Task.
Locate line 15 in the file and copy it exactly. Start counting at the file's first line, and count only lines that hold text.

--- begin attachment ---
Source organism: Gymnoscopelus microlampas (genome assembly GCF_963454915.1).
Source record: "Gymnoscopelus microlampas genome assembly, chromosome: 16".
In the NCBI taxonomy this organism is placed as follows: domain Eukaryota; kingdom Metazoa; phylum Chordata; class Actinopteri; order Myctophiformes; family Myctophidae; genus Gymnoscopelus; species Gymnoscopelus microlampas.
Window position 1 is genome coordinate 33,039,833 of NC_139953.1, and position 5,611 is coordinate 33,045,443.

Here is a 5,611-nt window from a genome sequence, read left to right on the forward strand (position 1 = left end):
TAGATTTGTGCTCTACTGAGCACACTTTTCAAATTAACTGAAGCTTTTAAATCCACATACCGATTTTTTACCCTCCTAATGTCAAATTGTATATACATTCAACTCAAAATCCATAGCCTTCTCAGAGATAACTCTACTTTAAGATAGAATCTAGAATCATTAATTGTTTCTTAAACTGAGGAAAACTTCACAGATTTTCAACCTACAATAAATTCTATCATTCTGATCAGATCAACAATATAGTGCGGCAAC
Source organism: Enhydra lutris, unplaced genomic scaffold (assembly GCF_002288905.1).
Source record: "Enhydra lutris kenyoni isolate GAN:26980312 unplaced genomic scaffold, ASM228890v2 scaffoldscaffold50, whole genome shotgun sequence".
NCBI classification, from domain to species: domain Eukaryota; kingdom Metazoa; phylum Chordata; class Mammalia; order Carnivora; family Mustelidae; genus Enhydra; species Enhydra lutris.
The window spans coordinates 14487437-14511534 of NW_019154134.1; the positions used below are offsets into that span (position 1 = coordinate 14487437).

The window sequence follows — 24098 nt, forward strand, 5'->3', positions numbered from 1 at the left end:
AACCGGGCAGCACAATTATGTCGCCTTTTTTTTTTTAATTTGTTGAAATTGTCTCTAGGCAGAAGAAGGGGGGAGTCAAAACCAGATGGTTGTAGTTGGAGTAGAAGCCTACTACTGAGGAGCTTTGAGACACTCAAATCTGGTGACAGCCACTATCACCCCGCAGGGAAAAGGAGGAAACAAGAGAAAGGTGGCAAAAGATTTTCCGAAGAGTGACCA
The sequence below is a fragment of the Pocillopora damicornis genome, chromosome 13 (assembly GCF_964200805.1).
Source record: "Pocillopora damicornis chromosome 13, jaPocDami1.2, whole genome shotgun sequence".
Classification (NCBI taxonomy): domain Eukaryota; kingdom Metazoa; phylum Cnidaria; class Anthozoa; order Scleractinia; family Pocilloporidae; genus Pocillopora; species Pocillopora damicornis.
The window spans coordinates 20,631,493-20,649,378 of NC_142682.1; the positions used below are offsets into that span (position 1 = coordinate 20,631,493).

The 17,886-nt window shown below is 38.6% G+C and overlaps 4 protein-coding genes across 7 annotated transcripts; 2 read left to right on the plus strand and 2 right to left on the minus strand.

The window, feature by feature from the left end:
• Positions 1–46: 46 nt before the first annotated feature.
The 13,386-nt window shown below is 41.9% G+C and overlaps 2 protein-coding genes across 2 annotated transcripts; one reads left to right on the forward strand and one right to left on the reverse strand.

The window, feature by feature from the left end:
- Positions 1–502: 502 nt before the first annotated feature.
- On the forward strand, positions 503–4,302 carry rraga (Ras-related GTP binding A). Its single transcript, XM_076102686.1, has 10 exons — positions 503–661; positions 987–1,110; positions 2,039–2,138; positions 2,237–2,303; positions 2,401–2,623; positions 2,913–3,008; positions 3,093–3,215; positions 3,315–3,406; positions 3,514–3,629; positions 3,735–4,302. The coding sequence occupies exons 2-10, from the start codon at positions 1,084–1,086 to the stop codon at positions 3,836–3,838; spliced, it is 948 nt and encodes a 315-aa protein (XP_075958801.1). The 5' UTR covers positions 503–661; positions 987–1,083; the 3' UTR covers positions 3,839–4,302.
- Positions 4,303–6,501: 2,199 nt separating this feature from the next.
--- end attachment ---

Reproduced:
Classification (NCBI taxonomy): domain Eukaryota; kingdom Metazoa; phylum Cnidaria; class Anthozoa; order Scleractinia; family Pocilloporidae; genus Pocillopora; species Pocillopora damicornis.